For the vicious beating of a neighbor following a dispute over alleged stolen money, two Waldorf men were sentenced to 18 and 13 years incarceration Wednesday in Charles County Circuit Court.
Emanuel Malik Anthony Nugent, 22, received the 18-year sentence and 27-year-old Catrell Beshaun Yates received 13 years. Both pleaded guilty to first-degree assault this year. Nugent and Yates were both charged with attempted first- and second-degree murder, armed robbery, kidnapping and false imprisonment, along with other offenses.
Nugent’s case was called first before Judge Amy J. Bragunier, with Assistant State’s Attorney John Stackhouse and defense attorney Richard Finci representing the respective parties. Stackhouse said the victim of the beating, Timothy Dalton, lived in Waldorf’s Forest Park neighborhood for 10 years prior to the assault. Stackhouse said that Dalton, a mechanic by trade, was friends with Nugent.
On Aug. 30, 2018, Stackhouse said, Dalton was working on installing a new engine in Nugent’s Honda Civic. Dalton was back at his house after working all day at Nugent’s when Nugent and Yates came to confront him. Money that had been in Nugent’s mother’s minivan was missing, Stackhouse said, and Nugent thought Dalton was the culprit.
Together, Stackhouse said, Nugent and Yates dragged Dalton from his home and took him to Nugent’s home. Dalton maintained his innocence, and in turn the two men “viciously beat him,” Stackhouse said. Nugent hit Dalton all over his body with a large metal jack pole, and both men “punch[ed], kicked and stomped” him.
At one point, Stackhouse said, Nugent gave Dalton an unsettling command: “I don’t want my neighbors seeing me kill you. Get in the garage.”
Dalton was hospitalized for several weeks, Stackhouse said, and suffered permanent injuries. The attack collapsed one of Dalton’s lungs, and he has facial scarring from being stabbed in the face. Dalton said that the mental anguish has been just as bad as the physical injuries, and said he’s had recurring nightmares for more than a year since the incident.
“I fought with everything I had not to get taken into that garage,” Dalton said. “I never went back to my home after that day. I completely rearranged my life because of this.”
Dalton asked Bragunier to sentence Nugent to 25 years, the maximum penalty under the law for first-degree assault. “The way I was beaten, they had no regard for my life at all,” Dalton said.
Stackhouse said Nugent had already benefited from receiving a “very good disposition” by being allowed to plead to assault when faced with attempted murder.
“The damage done is unbelievable,” Stackhouse said. “I’ve been doing this a long time, and I’ll never understand how people can victimize other people like this. The harm in this case is just too much. Some cases are that bad. This was one of them.”
Finci said that since the incident, Nugent has “done nothing but express remorse.” He pointed to measures his client has taken while awaiting sentencing to better himself, including seeking substance abuse treatment and cooperating fully with the terms of his house arrest and electronic monitoring while awaiting sentencing.
Finci argued a “low end sentence” for Nugent would be most appropriate, given his previous lack of violent behavior and limited criminal history, along with his stated willingness to testify against his co-defendant.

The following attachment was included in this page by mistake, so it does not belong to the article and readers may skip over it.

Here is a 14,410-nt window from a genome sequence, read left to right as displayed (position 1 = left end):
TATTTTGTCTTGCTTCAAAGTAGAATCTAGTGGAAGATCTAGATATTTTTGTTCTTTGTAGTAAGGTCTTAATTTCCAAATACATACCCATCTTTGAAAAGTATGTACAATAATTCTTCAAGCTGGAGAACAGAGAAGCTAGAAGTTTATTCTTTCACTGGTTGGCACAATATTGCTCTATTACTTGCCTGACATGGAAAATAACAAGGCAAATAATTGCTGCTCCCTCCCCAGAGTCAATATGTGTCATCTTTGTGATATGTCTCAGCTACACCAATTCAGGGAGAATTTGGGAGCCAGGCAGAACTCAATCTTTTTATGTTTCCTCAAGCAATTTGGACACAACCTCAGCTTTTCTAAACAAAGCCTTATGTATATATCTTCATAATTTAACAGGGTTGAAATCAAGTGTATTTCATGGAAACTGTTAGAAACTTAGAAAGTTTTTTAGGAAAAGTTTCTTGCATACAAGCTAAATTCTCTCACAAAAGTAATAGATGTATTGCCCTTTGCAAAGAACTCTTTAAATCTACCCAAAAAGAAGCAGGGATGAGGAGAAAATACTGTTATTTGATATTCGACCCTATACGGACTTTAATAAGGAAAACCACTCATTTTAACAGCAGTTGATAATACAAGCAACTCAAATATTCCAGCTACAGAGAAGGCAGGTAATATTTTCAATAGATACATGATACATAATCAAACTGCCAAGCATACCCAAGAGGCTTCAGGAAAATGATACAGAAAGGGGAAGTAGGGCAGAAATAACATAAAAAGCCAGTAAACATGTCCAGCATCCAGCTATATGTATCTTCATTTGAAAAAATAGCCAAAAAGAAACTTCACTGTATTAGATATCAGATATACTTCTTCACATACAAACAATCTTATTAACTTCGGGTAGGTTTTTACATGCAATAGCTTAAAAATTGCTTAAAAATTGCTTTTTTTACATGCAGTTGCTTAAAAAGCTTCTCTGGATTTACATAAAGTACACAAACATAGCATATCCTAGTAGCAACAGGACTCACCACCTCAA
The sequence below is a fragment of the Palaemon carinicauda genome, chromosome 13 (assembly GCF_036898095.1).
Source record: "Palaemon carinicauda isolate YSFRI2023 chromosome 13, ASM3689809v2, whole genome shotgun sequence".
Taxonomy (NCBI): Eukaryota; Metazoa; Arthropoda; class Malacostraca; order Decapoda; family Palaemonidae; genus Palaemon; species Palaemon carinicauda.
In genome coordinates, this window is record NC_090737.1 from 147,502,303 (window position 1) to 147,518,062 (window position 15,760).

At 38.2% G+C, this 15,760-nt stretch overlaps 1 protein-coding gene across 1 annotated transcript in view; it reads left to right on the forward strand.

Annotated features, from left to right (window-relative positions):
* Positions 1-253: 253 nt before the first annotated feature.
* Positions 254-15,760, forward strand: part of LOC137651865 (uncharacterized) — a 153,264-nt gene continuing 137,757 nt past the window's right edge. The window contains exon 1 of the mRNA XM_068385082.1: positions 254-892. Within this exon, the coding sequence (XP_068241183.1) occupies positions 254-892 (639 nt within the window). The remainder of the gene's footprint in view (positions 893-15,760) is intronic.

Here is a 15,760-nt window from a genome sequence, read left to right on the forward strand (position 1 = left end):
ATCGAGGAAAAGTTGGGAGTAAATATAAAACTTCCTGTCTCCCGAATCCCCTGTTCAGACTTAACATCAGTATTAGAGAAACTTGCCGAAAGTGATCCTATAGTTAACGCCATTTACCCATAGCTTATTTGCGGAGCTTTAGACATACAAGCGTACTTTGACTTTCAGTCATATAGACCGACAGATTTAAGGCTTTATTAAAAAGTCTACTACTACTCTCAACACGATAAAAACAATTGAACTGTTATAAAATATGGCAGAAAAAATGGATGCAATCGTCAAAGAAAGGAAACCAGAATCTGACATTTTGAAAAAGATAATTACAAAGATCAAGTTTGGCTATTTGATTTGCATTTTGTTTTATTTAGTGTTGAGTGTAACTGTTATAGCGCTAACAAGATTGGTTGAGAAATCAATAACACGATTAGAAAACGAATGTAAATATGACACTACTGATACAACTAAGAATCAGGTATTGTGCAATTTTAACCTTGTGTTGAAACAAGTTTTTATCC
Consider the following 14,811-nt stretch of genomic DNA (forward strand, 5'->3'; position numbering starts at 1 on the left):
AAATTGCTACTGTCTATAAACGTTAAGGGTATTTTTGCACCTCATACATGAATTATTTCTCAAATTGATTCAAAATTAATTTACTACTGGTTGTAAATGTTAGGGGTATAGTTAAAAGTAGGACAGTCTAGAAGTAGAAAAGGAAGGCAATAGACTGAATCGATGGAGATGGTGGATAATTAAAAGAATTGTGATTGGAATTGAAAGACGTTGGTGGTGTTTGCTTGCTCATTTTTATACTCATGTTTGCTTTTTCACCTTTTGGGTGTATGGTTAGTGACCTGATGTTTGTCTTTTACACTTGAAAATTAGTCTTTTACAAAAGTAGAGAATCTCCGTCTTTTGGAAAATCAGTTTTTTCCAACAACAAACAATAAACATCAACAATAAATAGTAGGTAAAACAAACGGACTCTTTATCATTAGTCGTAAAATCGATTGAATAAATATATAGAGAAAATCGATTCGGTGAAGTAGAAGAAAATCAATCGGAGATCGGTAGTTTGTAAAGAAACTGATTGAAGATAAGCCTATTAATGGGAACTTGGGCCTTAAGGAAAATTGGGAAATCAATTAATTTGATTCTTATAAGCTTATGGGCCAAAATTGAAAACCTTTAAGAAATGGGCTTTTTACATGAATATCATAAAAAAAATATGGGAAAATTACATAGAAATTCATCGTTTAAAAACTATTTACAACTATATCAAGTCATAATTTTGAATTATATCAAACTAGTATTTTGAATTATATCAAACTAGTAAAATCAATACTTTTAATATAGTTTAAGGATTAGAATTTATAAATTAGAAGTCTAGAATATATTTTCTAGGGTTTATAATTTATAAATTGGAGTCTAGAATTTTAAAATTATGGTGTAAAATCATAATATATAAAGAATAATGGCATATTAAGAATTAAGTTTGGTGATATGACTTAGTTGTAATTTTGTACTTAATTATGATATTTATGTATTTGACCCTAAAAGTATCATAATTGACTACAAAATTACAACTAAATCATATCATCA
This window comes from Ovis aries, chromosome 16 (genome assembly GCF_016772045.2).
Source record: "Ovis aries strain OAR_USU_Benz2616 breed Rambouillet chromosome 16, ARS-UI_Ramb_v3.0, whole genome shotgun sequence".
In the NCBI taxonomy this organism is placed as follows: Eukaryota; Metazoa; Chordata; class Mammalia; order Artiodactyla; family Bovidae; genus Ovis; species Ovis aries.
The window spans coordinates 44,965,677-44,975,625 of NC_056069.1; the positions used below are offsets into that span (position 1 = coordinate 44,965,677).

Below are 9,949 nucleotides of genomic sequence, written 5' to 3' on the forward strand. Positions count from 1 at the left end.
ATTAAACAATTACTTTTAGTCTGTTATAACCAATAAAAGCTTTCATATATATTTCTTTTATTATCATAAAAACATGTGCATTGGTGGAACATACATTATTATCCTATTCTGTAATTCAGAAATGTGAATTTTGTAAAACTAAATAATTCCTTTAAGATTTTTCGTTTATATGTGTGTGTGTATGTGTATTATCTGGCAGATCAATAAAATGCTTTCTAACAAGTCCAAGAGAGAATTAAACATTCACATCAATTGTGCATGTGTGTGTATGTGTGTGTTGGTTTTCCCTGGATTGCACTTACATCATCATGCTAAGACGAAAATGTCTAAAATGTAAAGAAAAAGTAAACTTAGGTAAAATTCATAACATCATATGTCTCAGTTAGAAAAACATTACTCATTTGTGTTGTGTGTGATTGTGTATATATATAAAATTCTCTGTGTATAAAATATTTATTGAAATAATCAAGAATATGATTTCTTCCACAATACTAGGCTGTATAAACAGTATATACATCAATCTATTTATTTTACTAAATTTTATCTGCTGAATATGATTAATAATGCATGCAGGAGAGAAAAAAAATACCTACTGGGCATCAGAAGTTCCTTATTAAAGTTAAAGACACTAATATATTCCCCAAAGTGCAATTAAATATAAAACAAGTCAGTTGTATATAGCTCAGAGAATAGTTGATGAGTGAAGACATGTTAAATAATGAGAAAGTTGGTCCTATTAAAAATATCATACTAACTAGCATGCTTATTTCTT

Nugent also spoke for himself, reading a letter that opened with an apology for his “lack of judgment” that day that led to “a misrepresentation of who I truly am.” When he read the apology, he turned to face Dalton and his mother and fiancee directly.
“I had no right to put my hands on that man,” Nugent said. “I wish I had disengaged and walked away. ... I failed to check myself. One instant placed my whole life on hold.”
After Nugent’s sentence had been handed down, he implored his family to “stay strong for me” as he was led from the courtroom. A small skirmish between Dalton’s and Nugent’s families in the hallway outside the courtroom created a temporary disruption as courthouse security worked to soothe the flaring tempers and separate the parties.
Stackhouse said he would not ask for a 25-year sentence for Yates, as it was “not fair” since Nugent didn’t receive that amount of time. Further, Stackhouse said, the evidence supports that Nugent was the more savage participant in the beating.
Like Nugent, Stackhouse said, Yates had enjoyed “a huge break” from the state with the agreement not to prosecute the other, more severe charges he was facing.
Yates’ involvement, Stackhouse said, “is even worse, almost, because he had no beef [with Dalton]. He just interjected himself in it.” Yates’ attorney, public defender Zain Shirazi, said that wasn’t quite an accurate characterization of Dalton and Yates’ prior relationship.
“There was some beef for a while before this incident,” Shirazi said, which he noted some neighbors had corroborated. Shirazi contended that some of what Dalton said about his client was untrue. The stab wound, Shirazi said, was also new information that Dalton hadn’t mentioned during the police investigation or at all prior to the sentencing hearing.
“[Yates] certainly does not deserve an above-guidelines sentence,” Shirazi said. “What should not occur is him being punished for something he didn’t do.”
Like Nugent, Yates faced Dalton to apologize and remained facing the man and his family through much of his statement.
“I’m man enough to take responsibility for my actions,” Yates said. “I was really wrong. I’m upset with myself for letting anger get the best of me.”